(CNN)Abby Mahler ended a childhood friendship in the comments of one of her Instagram posts.
"You do not get to like this post with (the) amount of restaurants you eat at. [expletive] I mean it," she wrote.
Mahler, 27, has lupus and is immunocompromised. She has spent the past nine months using her social media account to help inform others about the importance of mask-wearing.
But Instagram has also been a window into the day-to-day activities of people who have gone about their lives as if there were no pandemic: eating at restaurants mask-free; going on lavish vacations; hanging out at bars.
So when one of those friends hit "like" on one of her posts, she didn't hold back.
"I have no patience for people who don't think literal rules apply to them," Mahler told CNN. "And for people who don't have an understanding about the disconnect between their behavior and reality."
Relationships, like the one between Mahler and her childhood friend, have been tested during the pandemic.
While the first few months led to Zoom hangouts and remote celebrations, deepening and visible divisions in how people are handling the ongoing pandemic have become the source of growing tension -- and sometimes outright conflict.
Some have said their relationships have strengthened during this time, as they have prioritized whom they care about and how often they check in.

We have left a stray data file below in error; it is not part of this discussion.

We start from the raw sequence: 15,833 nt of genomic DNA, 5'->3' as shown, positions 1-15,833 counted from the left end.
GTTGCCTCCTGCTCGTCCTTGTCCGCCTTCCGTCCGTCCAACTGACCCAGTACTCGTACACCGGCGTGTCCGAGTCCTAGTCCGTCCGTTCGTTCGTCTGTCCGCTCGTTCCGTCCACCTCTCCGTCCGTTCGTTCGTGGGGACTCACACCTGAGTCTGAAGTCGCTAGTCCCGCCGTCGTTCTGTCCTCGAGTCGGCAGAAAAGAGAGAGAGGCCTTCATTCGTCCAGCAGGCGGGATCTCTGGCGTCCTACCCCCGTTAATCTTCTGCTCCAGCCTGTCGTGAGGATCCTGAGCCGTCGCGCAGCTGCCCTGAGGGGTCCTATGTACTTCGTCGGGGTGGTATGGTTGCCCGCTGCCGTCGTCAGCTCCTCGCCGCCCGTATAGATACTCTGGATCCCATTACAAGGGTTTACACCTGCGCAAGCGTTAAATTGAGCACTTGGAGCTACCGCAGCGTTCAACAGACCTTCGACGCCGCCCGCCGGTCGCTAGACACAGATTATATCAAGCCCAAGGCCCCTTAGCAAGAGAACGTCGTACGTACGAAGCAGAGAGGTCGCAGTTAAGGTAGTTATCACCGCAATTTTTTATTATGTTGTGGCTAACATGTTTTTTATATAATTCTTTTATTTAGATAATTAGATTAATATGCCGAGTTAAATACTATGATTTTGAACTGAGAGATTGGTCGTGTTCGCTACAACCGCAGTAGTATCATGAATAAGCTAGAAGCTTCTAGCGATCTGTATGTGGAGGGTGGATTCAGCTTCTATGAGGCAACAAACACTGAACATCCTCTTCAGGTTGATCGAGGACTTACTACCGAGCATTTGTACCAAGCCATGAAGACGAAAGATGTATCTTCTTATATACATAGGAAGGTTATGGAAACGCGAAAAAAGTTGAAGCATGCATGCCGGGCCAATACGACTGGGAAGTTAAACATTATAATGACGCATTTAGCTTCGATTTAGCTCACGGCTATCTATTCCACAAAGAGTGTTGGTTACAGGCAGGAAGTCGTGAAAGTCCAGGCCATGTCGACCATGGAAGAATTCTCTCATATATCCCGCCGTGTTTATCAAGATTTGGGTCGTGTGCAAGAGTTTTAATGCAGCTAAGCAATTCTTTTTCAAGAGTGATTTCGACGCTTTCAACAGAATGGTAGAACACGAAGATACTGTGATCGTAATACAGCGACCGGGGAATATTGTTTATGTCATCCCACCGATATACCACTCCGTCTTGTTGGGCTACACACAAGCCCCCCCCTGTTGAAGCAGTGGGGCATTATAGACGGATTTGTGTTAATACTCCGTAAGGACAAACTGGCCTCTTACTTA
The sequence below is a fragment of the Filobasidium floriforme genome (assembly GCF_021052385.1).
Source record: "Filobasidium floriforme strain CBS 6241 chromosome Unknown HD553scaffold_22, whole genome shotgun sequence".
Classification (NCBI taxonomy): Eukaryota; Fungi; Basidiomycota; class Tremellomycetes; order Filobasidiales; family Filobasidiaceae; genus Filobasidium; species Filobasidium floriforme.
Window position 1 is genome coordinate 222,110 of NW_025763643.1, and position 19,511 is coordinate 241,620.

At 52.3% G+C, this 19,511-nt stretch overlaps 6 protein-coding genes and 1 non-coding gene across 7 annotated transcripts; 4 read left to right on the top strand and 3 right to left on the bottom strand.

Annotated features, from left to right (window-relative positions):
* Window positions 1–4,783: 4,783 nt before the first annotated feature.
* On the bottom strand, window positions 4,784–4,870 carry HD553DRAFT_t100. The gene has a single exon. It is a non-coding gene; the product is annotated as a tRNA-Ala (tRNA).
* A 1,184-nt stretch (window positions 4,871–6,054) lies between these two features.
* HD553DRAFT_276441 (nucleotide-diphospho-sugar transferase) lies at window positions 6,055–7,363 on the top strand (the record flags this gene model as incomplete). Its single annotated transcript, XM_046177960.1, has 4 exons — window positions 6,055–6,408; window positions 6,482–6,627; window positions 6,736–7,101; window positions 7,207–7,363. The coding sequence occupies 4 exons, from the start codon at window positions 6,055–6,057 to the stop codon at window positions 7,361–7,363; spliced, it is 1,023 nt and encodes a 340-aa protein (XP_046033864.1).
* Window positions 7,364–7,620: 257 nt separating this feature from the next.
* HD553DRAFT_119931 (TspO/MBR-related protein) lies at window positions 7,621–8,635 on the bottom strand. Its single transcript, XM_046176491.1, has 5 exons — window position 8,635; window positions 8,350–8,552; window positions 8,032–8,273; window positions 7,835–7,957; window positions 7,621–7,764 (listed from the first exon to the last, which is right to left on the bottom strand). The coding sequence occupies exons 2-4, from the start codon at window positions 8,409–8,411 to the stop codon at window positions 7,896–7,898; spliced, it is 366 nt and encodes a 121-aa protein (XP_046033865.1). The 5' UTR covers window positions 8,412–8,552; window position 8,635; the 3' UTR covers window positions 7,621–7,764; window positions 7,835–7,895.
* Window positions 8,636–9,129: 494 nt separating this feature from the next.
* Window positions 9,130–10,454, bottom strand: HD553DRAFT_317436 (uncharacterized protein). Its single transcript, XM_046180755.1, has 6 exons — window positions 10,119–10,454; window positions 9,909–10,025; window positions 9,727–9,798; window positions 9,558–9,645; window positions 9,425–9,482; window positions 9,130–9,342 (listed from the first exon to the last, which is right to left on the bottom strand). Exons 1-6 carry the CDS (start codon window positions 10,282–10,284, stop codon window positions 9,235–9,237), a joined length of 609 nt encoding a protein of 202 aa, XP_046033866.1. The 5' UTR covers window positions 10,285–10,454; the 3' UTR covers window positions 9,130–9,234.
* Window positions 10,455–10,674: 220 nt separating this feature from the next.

But as 2020 comes to an end, others say distance, as well as differences in how their friends handle the pandemic, has changed their relationships -- and not necessarily for the better.
"A lot of relationships right now are struggling with how people are responding to the pandemic differently," Shasta Nelson, an author and friendship expert, told CNN earlier this year.
They feel judged, she said -- or they feel guilty, or they feel judgmental.
For some, their values no longer align
Like Mahler, 33-year-old Manisha Jogia found herself at odds with one of her friends during the pandemic.
In August, she said her friend had told her he was breaking away from his pandemic bubble to hook up with girls he met online. When Jogia, who is from Los Angeles, called him out, she said he brought up the Black Lives Matter protests she'd attended.